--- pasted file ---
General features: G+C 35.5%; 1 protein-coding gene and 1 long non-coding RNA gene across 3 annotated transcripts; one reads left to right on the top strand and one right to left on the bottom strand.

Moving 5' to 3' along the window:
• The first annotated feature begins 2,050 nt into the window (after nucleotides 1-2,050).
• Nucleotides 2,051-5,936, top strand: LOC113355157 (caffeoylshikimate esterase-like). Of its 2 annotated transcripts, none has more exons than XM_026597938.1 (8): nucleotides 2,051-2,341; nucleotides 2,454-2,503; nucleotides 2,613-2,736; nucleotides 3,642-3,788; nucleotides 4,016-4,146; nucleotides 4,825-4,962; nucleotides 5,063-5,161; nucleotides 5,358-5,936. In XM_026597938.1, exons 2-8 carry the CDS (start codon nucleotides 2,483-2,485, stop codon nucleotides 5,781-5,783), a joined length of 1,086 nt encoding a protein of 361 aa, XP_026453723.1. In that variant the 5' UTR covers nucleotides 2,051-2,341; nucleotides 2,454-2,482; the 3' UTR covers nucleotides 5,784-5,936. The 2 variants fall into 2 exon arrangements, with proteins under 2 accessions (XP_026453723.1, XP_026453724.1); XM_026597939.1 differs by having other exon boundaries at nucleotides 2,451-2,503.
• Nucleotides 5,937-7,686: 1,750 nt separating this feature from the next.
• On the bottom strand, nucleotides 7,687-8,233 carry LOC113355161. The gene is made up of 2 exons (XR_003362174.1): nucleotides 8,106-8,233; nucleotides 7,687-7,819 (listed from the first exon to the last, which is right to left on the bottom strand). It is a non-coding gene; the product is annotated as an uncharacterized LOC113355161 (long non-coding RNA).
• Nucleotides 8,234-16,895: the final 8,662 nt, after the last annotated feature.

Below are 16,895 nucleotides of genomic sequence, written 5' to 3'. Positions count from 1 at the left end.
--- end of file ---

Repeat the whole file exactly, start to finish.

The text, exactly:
General features: G+C 35.5%; 1 protein-coding gene and 1 long non-coding RNA gene across 3 annotated transcripts; one reads left to right on the top strand and one right to left on the bottom strand.

Moving 5' to 3' along the window:
• The first annotated feature begins 2,050 nt into the window (after nucleotides 1-2,050).
• Nucleotides 2,051-5,936, top strand: LOC113355157 (caffeoylshikimate esterase-like). Of its 2 annotated transcripts, none has more exons than XM_026597938.1 (8): nucleotides 2,051-2,341; nucleotides 2,454-2,503; nucleotides 2,613-2,736; nucleotides 3,642-3,788; nucleotides 4,016-4,146; nucleotides 4,825-4,962; nucleotides 5,063-5,161; nucleotides 5,358-5,936. In XM_026597938.1, exons 2-8 carry the CDS (start codon nucleotides 2,483-2,485, stop codon nucleotides 5,781-5,783), a joined length of 1,086 nt encoding a protein of 361 aa, XP_026453723.1. In that variant the 5' UTR covers nucleotides 2,051-2,341; nucleotides 2,454-2,482; the 3' UTR covers nucleotides 5,784-5,936. The 2 variants fall into 2 exon arrangements, with proteins under 2 accessions (XP_026453723.1, XP_026453724.1); XM_026597939.1 differs by having other exon boundaries at nucleotides 2,451-2,503.
• Nucleotides 5,937-7,686: 1,750 nt separating this feature from the next.
• On the bottom strand, nucleotides 7,687-8,233 carry LOC113355161. The gene is made up of 2 exons (XR_003362174.1): nucleotides 8,106-8,233; nucleotides 7,687-7,819 (listed from the first exon to the last, which is right to left on the bottom strand). It is a non-coding gene; the product is annotated as an uncharacterized LOC113355161 (long non-coding RNA).
• Nucleotides 8,234-16,895: the final 8,662 nt, after the last annotated feature.

Below are 16,895 nucleotides of genomic sequence, written 5' to 3'. Positions count from 1 at the left end.